While RNe from relatively low-mass stars are expected to be quite common, luminous events are extremely rare (Kochanek et al. 2014). In particular, following Kochanek et al. (2014, their Fig. 3), AT 2017jfs-like events would occur at a rate of < 10−4 yr−1 within 1 Mpc. Therefore, within a volume of 40 Mpc in radius, we should find about three events per year, which is roughly consistent with observations. In fact, while we observed at least four RNe with MV ≳ −10 mag in the Milky Way in the past two decades (V4332 Sgr, V838 Mon, V1309 Sco and OGLE-2002-BLG-360), LRNe brighter than MV <  −10 mag were never discovered in our Galaxy, with only less that ten objects observed within 40 Mpc in the past few years.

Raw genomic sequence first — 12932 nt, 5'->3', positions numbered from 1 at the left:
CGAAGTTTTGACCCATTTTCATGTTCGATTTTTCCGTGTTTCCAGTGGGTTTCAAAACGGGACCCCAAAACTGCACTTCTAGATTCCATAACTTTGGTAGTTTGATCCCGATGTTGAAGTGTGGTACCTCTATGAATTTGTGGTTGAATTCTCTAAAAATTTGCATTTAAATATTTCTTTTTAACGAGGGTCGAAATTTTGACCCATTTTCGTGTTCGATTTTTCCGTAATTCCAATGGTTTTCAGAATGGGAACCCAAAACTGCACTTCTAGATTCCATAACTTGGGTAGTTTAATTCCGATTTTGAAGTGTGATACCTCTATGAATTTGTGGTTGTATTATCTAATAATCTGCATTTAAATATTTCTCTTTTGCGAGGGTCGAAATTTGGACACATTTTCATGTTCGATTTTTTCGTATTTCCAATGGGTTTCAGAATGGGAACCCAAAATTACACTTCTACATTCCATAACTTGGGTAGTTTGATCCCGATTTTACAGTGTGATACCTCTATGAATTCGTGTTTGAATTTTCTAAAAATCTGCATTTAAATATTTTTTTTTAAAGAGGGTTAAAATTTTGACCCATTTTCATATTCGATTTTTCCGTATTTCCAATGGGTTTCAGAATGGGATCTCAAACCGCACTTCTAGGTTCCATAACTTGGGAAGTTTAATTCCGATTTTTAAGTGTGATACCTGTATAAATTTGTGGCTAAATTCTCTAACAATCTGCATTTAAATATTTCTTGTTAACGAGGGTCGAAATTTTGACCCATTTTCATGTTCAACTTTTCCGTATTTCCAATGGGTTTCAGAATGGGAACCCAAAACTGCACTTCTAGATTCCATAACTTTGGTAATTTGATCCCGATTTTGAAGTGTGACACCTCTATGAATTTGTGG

Due to the limited number of objects discovered so far and incomplete data sets, RNe/LRNe are still not fully understood. Well-sampled, multi-band light curves extending to longer wavelengths and high-S/N spectra with good resolution are essential tools for improving their characterization. Discovering new LRNe at larger distances and RNe outside the Local Group is crucial for understanding the physics of these objects, and for providing reliable intrinsic rates. These are key objectives of the Large Synoptic Survey Telescope (LSST Science Collaboration 2009) and other future-generation surveys.


1

The alternative naming “luminous red variable” was also used in the past (e.g., Martini et al. 1999).

2

The object is known by multiple survey designations, including Gaia17dkh, PS17fqp, ATLAS18aat.

Acknowledgments